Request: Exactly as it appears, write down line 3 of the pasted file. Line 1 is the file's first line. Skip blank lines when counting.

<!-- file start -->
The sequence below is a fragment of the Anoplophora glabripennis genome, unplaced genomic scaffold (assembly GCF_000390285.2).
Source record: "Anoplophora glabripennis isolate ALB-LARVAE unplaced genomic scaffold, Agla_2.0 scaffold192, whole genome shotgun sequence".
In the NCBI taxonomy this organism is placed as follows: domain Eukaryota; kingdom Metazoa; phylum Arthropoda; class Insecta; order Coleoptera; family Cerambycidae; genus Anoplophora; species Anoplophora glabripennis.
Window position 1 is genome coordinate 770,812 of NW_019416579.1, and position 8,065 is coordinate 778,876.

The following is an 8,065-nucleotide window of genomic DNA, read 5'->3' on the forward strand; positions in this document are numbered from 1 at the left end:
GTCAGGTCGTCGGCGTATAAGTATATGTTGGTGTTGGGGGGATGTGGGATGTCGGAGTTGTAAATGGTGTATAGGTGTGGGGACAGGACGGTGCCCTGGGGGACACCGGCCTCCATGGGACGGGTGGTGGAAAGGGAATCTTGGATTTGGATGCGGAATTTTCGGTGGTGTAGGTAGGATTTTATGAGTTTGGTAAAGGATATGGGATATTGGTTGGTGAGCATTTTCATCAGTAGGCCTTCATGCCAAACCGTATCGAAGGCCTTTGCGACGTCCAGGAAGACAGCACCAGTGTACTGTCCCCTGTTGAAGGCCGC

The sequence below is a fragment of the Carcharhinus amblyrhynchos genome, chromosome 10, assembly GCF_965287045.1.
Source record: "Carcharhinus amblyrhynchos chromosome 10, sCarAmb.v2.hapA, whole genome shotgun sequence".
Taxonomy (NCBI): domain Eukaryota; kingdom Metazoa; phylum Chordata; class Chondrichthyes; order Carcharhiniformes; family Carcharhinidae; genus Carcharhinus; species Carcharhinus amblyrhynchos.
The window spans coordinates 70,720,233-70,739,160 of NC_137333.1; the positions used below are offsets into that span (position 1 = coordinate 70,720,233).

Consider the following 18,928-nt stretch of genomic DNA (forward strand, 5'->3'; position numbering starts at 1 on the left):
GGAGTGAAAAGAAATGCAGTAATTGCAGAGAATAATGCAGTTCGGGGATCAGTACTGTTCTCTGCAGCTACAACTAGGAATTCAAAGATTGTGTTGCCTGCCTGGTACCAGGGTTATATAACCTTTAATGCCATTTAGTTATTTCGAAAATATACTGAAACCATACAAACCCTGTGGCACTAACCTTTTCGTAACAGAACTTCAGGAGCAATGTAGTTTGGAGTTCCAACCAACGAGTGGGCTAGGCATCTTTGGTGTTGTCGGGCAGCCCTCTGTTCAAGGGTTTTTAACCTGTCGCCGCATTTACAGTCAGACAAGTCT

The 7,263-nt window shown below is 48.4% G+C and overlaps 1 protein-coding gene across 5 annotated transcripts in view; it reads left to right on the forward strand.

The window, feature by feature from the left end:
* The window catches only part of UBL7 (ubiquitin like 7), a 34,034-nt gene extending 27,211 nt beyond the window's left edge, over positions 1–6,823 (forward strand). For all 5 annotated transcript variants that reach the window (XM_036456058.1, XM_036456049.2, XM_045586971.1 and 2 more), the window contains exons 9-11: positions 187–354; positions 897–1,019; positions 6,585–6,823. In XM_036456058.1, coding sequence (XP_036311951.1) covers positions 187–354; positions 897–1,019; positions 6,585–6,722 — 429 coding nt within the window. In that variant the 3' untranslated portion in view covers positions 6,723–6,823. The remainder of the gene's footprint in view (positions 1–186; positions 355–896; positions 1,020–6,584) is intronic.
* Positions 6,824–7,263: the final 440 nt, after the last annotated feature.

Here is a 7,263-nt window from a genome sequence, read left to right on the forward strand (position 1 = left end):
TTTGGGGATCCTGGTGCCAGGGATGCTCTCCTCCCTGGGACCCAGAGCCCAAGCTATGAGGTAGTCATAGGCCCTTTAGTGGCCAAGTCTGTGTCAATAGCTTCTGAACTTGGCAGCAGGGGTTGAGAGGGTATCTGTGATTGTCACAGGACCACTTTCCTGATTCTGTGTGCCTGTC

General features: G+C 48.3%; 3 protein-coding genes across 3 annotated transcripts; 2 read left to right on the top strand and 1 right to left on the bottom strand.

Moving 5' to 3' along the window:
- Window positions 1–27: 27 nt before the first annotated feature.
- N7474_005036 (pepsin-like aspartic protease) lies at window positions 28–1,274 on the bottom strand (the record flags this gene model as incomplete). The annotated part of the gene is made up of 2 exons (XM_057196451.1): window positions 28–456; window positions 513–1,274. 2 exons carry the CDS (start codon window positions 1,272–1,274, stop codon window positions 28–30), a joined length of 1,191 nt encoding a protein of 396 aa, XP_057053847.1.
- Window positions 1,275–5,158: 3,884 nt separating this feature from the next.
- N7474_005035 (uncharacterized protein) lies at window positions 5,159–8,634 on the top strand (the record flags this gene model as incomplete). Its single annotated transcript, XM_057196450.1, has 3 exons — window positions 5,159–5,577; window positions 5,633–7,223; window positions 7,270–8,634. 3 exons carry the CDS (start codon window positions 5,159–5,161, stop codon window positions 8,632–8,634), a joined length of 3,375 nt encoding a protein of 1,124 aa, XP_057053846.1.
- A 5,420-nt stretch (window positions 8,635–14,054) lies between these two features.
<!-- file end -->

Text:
In the NCBI taxonomy this organism is placed as follows: domain Eukaryota; kingdom Metazoa; phylum Arthropoda; class Insecta; order Coleoptera; family Cerambycidae; genus Anoplophora; species Anoplophora glabripennis.